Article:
What makes a contract void or voidable?

In such cases, void contracts (also called void agreements) involve agreements that are illegal in nature or that violate equity or public policy. A contract that is considered void cannot be executed by either party. The contract has become unenforceable. Under the law, void contracts are treated as if they were never formed.

An example of when a contract will be considered void would be if the contract requires one of the parties to perform an act that is impossible or illegal. The terms “void” and “voidable contracts” are often used interchangeably, but they are of a completely different nature. While a void contract is completely unenforceable by law, a voidable contract is a valid agreement. However, the terms of a voidable contract provide one or both parties signing the contract with the ability to cancel the contract at any time.

With a void contract, the contract cannot be valid if both parties agree, since you can't commit to doing something illegal. This problem, or defect, means that the contract may not be enforceable by one of the parties (or sometimes by neither party). There are no damages available for breach of a void contract due to the fact, essentially, that there was no contract to break. The fraudulent misrepresentation must have been made by the other party to the contract or, if it is by a third party, known to the other party to the contract.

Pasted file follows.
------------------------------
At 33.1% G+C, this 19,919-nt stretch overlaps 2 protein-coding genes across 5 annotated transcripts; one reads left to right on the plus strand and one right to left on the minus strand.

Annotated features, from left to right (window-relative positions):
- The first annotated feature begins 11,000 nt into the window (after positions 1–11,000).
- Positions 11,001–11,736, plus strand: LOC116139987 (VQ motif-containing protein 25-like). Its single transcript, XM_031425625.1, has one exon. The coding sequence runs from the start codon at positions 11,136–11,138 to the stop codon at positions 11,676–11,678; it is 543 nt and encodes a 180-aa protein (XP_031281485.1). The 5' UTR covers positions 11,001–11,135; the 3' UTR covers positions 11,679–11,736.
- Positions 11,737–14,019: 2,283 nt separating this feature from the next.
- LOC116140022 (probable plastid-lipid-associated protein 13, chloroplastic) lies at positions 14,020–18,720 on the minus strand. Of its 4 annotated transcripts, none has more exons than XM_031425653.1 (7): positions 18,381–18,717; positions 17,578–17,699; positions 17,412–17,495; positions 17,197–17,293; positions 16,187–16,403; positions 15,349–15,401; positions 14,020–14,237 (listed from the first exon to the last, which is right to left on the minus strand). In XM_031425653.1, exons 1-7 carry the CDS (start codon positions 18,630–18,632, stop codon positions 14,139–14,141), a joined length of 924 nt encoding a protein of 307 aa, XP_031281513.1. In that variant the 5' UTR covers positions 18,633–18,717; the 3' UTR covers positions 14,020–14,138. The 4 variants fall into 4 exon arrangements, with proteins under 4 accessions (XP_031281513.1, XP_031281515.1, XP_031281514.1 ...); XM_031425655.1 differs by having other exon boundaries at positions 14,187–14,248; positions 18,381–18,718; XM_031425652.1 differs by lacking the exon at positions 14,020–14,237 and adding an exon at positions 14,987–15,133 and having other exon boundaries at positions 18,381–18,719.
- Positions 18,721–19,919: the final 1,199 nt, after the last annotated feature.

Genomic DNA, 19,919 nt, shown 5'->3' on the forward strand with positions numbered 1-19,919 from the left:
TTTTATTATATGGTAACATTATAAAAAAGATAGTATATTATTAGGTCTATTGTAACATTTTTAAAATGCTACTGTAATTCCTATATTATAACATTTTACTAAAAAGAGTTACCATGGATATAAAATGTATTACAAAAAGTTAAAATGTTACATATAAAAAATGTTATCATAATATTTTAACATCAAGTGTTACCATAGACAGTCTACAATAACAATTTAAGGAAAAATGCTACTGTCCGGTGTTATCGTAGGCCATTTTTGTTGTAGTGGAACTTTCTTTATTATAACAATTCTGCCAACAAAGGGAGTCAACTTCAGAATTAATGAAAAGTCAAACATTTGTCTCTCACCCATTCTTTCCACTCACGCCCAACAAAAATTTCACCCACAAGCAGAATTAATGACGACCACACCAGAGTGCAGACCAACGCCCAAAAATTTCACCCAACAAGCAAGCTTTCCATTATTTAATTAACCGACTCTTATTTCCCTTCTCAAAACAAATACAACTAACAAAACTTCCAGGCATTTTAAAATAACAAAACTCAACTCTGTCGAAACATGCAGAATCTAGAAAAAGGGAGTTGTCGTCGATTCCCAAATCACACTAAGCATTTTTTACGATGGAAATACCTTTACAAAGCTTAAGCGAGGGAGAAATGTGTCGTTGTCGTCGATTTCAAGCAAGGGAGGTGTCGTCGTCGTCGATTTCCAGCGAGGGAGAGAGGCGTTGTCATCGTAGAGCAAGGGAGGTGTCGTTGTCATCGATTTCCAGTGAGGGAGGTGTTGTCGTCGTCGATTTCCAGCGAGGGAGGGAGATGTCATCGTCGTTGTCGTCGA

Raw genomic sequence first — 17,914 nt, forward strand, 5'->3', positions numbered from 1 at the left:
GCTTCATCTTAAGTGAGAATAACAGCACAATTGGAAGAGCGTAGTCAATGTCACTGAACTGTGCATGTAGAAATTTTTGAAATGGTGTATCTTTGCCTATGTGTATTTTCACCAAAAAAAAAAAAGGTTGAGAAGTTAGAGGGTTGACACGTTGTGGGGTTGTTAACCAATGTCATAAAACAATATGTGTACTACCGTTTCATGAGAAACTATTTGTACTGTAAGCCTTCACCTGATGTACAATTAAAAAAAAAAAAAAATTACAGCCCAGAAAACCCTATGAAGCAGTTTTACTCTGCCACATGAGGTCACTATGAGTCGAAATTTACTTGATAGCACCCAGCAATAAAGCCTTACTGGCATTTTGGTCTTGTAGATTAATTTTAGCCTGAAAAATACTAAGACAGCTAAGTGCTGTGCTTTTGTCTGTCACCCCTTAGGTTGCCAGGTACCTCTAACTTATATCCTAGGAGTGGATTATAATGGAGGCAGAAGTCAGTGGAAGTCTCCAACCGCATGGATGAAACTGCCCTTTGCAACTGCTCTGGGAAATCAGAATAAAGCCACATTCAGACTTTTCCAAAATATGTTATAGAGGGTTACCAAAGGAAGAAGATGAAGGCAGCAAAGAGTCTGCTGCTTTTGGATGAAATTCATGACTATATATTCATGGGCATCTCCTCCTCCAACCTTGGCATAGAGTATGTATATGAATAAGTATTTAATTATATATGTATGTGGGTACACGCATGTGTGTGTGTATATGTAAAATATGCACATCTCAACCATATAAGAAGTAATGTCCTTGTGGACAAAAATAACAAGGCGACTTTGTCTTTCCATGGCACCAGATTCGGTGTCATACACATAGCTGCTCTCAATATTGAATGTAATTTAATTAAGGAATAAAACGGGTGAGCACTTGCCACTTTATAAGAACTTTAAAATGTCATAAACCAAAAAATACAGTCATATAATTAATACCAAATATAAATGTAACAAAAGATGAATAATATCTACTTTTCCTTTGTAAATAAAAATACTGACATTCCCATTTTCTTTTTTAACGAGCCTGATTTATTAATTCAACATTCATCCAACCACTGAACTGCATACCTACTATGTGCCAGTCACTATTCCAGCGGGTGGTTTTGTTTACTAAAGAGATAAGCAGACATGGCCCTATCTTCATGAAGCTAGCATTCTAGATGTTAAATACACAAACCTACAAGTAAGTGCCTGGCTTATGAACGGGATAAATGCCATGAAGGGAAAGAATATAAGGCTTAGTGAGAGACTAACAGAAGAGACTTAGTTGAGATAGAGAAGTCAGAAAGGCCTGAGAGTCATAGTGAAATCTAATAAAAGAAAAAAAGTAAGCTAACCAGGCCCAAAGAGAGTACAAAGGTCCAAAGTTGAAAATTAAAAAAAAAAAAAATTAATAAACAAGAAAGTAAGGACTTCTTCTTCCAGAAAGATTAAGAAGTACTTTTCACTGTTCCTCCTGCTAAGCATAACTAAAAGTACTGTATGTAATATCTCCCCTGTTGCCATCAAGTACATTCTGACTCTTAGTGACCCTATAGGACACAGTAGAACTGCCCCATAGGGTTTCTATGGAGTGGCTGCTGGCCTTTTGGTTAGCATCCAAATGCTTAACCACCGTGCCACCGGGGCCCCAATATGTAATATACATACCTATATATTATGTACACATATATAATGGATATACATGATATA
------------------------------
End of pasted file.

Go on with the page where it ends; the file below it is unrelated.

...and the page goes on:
If you need help drafting a legally enforceable contract or need to know if an existing one could be void or voidable, you should talk to a Washington DC business law attorney as soon as possible. In this case, neither party can enforce a void contract, since it is considered that the contract never existed. Contracts can be considered null and void for a number of reasons, usually because one or more of the elements discussed above are missing. A voidable contract is a contract where there is a problem with the way the contract was entered into.

An example of a voidable contract would be a contract entered into by a minor, as mentioned above. If the circumstance affects an obligation that is only part of the contract, the rest of the contract will continue to be effective and enforceable. Where a party has entered into a contract or obligation on the basis of fraudulent misrepresentation, it will be voidable. Due to the fact that Bob was incompetent at the time the contract was agreed, this is a void contract.

Signing a contract that later becomes null and void can have unintended consequences, costing you time and money. This may include one of the people entering into the contract while incapacitated or unable to make a proper judgment.

Lloyd Dharas
Lloyd Dharas

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